Restaurants push to maintain delivery app caps as they bounce back from COVID-19 pandemic
Restaurant owners claim that food delivery apps have cut their income too much for too long.
Food delivery apps were forced to implement lower fees when the food service was closed during the COVID-19 pandemic, and restaurants say the change should be made permanent if they are to recover from crisis.
“I really hope they keep the fees lower because it helps a lot,” said Sharon Bond, owner of Westbank, BC’s Kekuli Cafe. “The costs have increased enormously.
“We’re in a pandemic so (everyone says it), ‘let’s charge triple for everything. “
His remarks come as caps on fees charged by delivery apps have been lifted or are approaching end-of-summer dates in several provinces.
Food delivery companies typically charge restaurants a commission for each delivery, sometimes up to 30 percent of the cost of the order. Fee caps were added by five provinces after dining rooms were forced to close for months during the pandemic, increasing their reliance on meal delivery apps to pay bills as many offered take-out for the first time and did not have the mechanism to deliver the delivery themselves.
Ontario, British Columbia, Nova Scotia, Saskatchewan and Quebec temporarily capped commissions between 10 and 20 percent as long as door-to-door orders or restaurant closings were in place.
When asked if they would consider extending their caps, the provinces said the measures were meant to be temporary, although spokespersons noted that additional measures such as patio allowances continue.
When the pandemic struck, Bond had no choice but to use third-party apps for the first time to deliver bannockwiches and tacos to patrons at his native restaurants.
She wants B.C.’s 15 percent cap to stay because it has helped the restaurant survive and avoid staff layoffs, but said it will be months before they serve a new one. full dining room.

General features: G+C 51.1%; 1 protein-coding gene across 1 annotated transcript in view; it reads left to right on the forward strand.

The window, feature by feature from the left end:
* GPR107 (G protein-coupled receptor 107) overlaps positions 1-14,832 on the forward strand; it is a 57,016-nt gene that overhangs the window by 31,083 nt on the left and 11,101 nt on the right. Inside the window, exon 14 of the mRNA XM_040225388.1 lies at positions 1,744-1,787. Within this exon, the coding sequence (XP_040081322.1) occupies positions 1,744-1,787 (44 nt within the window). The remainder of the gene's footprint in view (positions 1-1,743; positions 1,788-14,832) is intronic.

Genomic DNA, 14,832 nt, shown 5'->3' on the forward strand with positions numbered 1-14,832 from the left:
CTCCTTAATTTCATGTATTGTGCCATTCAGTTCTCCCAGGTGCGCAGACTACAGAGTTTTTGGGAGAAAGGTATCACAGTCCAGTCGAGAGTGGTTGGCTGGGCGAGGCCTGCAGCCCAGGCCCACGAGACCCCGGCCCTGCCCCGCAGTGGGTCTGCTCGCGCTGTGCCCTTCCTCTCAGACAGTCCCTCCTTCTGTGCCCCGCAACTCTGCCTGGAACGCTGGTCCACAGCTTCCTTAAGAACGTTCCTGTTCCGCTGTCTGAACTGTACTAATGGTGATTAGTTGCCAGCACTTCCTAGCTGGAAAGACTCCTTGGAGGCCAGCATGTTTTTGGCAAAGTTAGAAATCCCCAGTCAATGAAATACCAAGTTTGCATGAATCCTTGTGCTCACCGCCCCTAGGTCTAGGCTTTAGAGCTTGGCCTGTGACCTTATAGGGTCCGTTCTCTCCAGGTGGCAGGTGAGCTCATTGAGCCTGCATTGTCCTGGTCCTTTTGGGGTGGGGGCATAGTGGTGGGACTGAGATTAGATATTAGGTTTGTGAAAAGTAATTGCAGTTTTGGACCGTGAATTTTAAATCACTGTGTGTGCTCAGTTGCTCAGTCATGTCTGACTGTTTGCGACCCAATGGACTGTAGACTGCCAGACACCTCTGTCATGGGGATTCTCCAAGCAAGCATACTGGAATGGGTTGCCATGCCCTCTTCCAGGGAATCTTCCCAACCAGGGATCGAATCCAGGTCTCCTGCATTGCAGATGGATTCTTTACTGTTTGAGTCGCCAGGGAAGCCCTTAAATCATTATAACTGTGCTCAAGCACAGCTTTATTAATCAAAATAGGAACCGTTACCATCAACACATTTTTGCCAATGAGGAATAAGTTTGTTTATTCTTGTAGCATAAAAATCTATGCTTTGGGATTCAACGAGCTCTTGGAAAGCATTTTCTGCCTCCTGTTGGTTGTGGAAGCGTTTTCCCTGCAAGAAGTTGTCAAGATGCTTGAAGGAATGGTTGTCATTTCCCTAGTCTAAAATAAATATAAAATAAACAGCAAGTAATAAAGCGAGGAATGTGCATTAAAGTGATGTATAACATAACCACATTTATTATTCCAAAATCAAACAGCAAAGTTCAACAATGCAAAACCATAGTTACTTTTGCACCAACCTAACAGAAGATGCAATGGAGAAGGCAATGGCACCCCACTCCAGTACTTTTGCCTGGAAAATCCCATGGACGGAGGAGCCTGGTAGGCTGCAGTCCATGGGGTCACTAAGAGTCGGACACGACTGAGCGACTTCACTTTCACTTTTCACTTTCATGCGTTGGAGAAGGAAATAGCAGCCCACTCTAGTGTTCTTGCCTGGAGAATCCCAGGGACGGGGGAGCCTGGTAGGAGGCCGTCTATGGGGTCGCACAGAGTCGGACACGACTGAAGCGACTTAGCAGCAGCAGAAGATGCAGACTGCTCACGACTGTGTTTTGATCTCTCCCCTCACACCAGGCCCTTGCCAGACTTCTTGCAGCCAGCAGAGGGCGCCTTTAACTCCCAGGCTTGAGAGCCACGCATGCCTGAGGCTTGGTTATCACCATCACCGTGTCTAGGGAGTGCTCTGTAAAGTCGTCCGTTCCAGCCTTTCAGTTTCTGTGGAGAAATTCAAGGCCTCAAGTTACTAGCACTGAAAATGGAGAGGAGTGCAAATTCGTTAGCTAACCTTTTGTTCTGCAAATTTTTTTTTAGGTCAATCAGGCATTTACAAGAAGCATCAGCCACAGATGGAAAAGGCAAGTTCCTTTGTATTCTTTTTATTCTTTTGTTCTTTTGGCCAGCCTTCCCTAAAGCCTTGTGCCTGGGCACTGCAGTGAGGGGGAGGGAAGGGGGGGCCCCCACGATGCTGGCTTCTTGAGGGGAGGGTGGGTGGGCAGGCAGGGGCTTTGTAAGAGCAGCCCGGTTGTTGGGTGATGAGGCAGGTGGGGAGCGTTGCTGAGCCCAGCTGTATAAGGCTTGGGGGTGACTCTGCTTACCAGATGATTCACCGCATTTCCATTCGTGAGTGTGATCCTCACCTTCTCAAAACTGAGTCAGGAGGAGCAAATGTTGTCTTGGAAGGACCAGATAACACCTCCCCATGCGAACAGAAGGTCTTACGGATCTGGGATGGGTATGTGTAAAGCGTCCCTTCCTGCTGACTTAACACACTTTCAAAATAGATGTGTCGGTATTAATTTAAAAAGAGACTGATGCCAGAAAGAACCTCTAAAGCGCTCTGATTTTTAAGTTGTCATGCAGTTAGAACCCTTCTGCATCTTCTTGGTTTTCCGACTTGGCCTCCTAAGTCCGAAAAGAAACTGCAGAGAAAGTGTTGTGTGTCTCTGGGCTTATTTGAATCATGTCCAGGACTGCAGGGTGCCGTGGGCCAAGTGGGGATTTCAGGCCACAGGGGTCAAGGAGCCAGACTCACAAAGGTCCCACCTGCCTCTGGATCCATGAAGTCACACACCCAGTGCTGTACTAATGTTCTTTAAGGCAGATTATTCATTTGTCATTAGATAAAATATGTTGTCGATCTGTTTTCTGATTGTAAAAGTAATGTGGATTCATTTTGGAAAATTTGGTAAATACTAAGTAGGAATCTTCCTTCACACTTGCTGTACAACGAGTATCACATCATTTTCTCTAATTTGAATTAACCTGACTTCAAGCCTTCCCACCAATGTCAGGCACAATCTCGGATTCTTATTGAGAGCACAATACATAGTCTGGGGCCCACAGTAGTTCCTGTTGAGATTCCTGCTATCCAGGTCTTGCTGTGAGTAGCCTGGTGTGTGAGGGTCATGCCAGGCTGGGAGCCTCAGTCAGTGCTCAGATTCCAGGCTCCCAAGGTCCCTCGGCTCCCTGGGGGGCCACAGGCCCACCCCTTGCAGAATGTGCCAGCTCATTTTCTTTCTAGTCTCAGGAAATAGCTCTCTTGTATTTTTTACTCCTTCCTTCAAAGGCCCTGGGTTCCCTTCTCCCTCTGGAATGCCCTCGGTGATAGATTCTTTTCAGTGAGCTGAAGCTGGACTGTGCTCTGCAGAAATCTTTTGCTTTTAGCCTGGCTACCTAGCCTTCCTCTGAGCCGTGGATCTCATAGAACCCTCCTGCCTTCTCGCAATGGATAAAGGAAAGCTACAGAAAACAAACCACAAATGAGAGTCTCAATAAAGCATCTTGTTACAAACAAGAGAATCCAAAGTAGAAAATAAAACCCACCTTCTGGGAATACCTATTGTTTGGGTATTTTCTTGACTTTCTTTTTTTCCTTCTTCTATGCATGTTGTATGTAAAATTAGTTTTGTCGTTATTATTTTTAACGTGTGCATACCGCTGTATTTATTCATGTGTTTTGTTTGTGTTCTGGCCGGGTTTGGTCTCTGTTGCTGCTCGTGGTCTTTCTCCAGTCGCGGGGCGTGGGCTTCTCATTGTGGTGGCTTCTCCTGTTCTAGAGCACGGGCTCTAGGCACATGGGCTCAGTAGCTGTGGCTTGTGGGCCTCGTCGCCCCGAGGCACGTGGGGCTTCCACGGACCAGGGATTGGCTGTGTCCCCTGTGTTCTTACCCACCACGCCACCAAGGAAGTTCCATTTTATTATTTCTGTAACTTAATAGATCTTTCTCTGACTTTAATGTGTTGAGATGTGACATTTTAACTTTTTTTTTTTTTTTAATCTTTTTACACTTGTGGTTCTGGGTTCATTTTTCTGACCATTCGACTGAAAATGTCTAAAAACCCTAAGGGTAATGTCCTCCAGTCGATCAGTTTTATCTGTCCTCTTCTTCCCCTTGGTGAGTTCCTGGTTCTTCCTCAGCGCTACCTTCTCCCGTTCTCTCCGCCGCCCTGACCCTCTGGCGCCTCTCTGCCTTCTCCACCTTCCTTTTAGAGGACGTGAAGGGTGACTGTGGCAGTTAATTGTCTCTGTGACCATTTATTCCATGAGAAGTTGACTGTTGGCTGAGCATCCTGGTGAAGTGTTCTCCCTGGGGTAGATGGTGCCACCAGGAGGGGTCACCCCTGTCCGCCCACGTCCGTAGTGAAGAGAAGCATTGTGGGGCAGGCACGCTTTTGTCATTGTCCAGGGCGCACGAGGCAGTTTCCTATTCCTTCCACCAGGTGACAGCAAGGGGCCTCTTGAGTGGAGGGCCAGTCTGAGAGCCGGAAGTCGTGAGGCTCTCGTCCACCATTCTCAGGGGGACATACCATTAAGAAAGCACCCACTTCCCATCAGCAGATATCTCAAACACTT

Kevin Edwards, general manager of SkipTheDishes, wants to see restaurants bounce back from the pandemic, but called the prospect of a permanent ceiling “frightening.”
“There is no way we can maintain our platforms with these commission caps,” he said.
SkipTheDishes charged restaurants a 25% commission on pre-pandemic meals, but when the crisis began it used a discount to ensure independent local restaurants pay less than 20% commission while on-site meals are suspended.
New restaurants that joined the platform during the restrictions received no commission for 30 days, and those that used their own staff for deliveries paid a 10.5% commission.
Meanwhile, Uber, which typically charges a 30% commission, reduced pickup fees to zero, online orders to 7.5%, and 15% for restaurants doing their own delivery.
When asked about the caps, the company said in an email that it was operating at a “negative margin” and that the charges did not provide Uber with any profit, and that the company had to be able to cover the operating costs. .
The provincial caps, Edwards said, were passed with little consultation or notice and ignored existing relief programs or the more pressing needs of small businesses.
For example, he said many of the caps weren’t just focused on independent restaurants, so national chains and other successful brands accounted for between 50 and 60 percent of the discounts Skip gave.
If the caps continue, he imagines it will become more difficult for delivery services to expand into new markets and manage costs.
“The customer is going to have to bear the burden,” he said. “You cannot not be viable.”
But the higher fees are weighing on restaurants, especially as they try to recover from a crisis, the Canadian Federation of Independent Business said.
The organization, which represents at least 110,000 small businesses, said in an email that it is confident major food delivery apps will keep their pricing structures at current levels or even lower.
If fees returned to previous levels, the group said governments should consider how to ensure reasonable prices.
Toronto restaurateur Chieff Bosompra estimates that the best zone for expenses is between 10 and 15 percent, but admits that even 20 percent is acceptable.
Given how many people are affected by fees, he would like an industry working group to give app companies, restaurants, couriers and cities a place to discuss how fees and policies can be fair for all.
“It’s like a gift and a curse,” he said of delivery apps.
“We need them and they know we need them, so they’re really rushing us.”
He first met with delivery app commissions months after the start of the pandemic, when he opened Aunty Lucy’s, a burger restaurant named after his late Ghanaian grandmother, who died on the day of the opening.
As a black entrepreneur going into business after George Floyd’s death, his restaurant was given prime spots on some apps, but simultaneously charged high commissions.
He raised prices because of his high fees and rising prices for beef, chicken and lettuce.
“But there’s only a certain amount you can really charge for food and the profit margins are pretty slim,” he said.
“Things get more and more expensive and when you have to pay 20% or 30% it makes it really difficult. “
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